Eight budget airlines from the Asia Pacific region have joined hands to form the world's largest alliance of low-cost carriers. The new alliance will enable customers to book connecting flights using a shared platform that brings together a conglomerate of low-cost airline carriers.
Singapore Airlines' medium- to long-haul budget wing Scoot, the Philippines' Cebu Pacific, South Korea's Jeju Air, Thailand's Nok Air and NokScoot, Tigerair Singapore, Tigerair Australia and Japan's Vanilla Air have all formed the new 8-member-strong partnership, Value Alliance, according to reports released on Tuesday (16 May).
"Customers will be able to view, select and book the best-available airfares on flights from any of the airlines in a single transaction, directly from each partner website, " Value Alliance said in a statement. The alliance serves more than 160 destinations with a collective fleet of 176 aircraft.
It was noted that key players in the low cost carriers market in the region were not included in the alliance. This includes InterGlobe Aviation Ltd, the operator of India's biggest airline IndiGo and Malaysia's AirAsia Berhad. Both these groups have each more than 100 aircraft in their fleet. Australia's Qantas Airways' Jetstar group was not part of the Value Alliance either.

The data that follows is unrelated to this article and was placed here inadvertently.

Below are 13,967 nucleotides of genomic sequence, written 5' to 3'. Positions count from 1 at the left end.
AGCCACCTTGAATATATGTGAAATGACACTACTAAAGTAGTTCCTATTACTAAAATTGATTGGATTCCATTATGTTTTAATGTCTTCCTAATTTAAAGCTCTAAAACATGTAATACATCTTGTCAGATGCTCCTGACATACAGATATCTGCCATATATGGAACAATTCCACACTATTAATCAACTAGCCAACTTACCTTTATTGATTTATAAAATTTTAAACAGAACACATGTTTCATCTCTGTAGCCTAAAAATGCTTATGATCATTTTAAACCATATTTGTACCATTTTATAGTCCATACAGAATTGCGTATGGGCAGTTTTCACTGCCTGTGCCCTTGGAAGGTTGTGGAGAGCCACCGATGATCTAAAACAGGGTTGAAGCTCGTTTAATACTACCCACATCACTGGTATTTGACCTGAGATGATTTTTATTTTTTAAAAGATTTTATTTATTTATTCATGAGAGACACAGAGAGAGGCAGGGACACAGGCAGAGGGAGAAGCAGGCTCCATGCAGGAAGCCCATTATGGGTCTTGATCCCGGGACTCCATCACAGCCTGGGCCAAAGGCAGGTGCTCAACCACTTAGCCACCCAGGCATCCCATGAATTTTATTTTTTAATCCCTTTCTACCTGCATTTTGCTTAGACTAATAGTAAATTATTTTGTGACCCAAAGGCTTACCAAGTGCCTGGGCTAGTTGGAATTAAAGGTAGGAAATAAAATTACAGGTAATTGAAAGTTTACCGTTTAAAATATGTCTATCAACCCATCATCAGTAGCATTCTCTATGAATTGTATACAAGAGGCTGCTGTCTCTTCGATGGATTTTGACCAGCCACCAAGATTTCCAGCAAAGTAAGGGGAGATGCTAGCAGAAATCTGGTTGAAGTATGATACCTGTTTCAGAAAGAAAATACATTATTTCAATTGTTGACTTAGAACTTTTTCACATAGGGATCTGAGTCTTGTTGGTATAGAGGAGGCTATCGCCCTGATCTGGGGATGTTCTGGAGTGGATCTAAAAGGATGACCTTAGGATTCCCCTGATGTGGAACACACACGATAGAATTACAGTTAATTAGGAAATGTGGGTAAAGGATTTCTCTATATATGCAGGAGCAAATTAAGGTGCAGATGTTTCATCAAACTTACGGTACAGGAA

BusinessTraveller said that the service, which is powered by technology developed by Air Black Box, enables passengers to book multi-destination and connecting flights. They can also book ancillary services, including seat and meal selection as well as baggage allowances, across all partner airline sectors, in a single itinerary.
Dan Lu, an analyst in Tokyo at JPMorgan Securities Japan Co told Bloomberg: "This is a positive move for the LCCs. The one disadvantage for LCCs is their lack of network brand. It's quite difficult for them to join the full-service alliance so they have to form their own alliances. Through this joint alliance they can expand their network."
Shukor Yusof, founder of Malaysian-based aviation consultancy Endau Analytics, said the alliance would be more beneficial to the operators rather than the passengers. "The idea would be to align airfares so that there will not be too much disparity between the different discount carriers ... I suspect that you no longer will be able to get airfares that cost less than a jug of beer," he said.